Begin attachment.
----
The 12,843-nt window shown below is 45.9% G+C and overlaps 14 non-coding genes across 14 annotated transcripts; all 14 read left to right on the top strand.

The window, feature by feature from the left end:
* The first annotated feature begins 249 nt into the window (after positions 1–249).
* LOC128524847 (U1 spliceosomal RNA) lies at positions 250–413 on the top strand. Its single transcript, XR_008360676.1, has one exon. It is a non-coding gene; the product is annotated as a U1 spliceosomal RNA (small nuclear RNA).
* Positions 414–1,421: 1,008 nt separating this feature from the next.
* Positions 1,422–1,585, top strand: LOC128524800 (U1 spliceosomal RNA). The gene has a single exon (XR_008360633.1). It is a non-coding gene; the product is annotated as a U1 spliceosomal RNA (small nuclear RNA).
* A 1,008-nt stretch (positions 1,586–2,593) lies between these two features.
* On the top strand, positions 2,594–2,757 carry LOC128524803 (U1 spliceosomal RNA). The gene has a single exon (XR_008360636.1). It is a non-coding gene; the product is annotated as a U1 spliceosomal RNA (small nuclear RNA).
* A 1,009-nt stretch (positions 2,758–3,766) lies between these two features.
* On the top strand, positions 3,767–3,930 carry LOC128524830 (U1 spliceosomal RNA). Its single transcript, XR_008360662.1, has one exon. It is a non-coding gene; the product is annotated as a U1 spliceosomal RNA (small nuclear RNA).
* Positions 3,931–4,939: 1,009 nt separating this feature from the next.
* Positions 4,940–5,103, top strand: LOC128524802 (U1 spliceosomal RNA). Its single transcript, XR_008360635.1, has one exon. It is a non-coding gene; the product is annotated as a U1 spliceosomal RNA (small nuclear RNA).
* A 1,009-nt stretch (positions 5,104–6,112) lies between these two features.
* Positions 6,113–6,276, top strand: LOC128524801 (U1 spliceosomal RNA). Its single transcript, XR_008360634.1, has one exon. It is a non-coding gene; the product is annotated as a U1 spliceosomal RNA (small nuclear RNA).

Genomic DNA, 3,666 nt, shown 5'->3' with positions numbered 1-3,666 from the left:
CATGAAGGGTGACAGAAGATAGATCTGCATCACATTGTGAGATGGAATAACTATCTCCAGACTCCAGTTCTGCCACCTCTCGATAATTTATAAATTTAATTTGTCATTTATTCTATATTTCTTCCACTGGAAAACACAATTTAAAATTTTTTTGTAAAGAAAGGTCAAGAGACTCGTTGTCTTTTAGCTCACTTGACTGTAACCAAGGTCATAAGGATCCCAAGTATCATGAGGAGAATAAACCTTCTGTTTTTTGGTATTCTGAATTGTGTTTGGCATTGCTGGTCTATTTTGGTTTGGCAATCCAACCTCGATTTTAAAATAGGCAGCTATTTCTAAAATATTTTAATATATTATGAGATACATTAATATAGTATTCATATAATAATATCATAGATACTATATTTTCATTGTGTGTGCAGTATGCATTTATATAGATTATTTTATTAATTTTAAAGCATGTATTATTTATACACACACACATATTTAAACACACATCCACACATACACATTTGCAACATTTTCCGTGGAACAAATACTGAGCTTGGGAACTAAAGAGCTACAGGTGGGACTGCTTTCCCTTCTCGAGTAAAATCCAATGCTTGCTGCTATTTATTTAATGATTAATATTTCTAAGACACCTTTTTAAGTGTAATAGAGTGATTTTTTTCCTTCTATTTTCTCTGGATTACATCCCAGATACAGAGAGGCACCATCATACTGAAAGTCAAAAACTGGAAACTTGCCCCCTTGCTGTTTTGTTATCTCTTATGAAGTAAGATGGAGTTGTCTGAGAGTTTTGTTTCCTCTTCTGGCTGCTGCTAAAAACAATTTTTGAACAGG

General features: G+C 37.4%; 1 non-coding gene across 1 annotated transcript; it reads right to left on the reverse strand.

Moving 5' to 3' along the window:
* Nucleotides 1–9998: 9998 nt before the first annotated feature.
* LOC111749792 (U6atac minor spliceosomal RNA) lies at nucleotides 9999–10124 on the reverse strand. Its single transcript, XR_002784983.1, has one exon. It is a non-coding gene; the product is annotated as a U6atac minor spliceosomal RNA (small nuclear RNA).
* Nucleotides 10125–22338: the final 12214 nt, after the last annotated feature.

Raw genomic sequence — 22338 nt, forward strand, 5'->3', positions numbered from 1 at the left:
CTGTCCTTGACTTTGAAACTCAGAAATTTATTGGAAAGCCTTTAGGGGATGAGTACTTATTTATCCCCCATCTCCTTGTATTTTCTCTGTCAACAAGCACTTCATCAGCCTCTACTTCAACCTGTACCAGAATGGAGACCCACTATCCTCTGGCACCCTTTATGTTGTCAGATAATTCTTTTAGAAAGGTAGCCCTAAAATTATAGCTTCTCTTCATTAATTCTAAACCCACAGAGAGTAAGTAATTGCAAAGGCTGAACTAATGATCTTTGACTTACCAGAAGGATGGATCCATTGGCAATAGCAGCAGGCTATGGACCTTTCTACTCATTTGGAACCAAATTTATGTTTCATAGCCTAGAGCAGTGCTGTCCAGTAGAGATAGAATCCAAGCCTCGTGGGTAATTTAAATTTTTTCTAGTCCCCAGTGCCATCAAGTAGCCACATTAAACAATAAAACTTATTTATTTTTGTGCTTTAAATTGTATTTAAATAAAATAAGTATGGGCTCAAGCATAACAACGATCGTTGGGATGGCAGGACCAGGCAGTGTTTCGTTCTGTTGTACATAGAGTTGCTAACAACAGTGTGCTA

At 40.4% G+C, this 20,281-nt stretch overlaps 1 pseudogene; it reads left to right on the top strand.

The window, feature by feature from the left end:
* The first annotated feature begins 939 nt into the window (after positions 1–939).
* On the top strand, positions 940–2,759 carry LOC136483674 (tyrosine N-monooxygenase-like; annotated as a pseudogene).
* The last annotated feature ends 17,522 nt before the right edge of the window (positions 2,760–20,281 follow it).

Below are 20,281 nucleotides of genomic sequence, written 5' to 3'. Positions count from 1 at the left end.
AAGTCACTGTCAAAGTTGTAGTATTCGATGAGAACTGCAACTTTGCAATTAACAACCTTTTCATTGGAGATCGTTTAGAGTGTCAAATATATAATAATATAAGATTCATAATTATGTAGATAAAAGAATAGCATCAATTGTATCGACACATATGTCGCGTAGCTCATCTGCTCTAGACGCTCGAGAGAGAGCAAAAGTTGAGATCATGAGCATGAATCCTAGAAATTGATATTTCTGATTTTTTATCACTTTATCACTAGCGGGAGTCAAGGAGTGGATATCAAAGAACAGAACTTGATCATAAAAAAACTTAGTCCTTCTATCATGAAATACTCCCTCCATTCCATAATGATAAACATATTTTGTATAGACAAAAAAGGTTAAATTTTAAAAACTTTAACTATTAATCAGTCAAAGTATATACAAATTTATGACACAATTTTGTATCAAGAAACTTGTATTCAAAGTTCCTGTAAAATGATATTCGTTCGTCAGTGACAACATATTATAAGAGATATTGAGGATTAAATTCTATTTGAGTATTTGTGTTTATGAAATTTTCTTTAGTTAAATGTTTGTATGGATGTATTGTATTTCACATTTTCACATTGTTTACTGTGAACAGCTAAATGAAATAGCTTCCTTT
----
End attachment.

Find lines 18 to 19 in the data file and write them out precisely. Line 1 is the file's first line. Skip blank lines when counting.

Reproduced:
Moving 5' to 3' along the window:
* Nucleotides 1–9998: 9998 nt before the first annotated feature.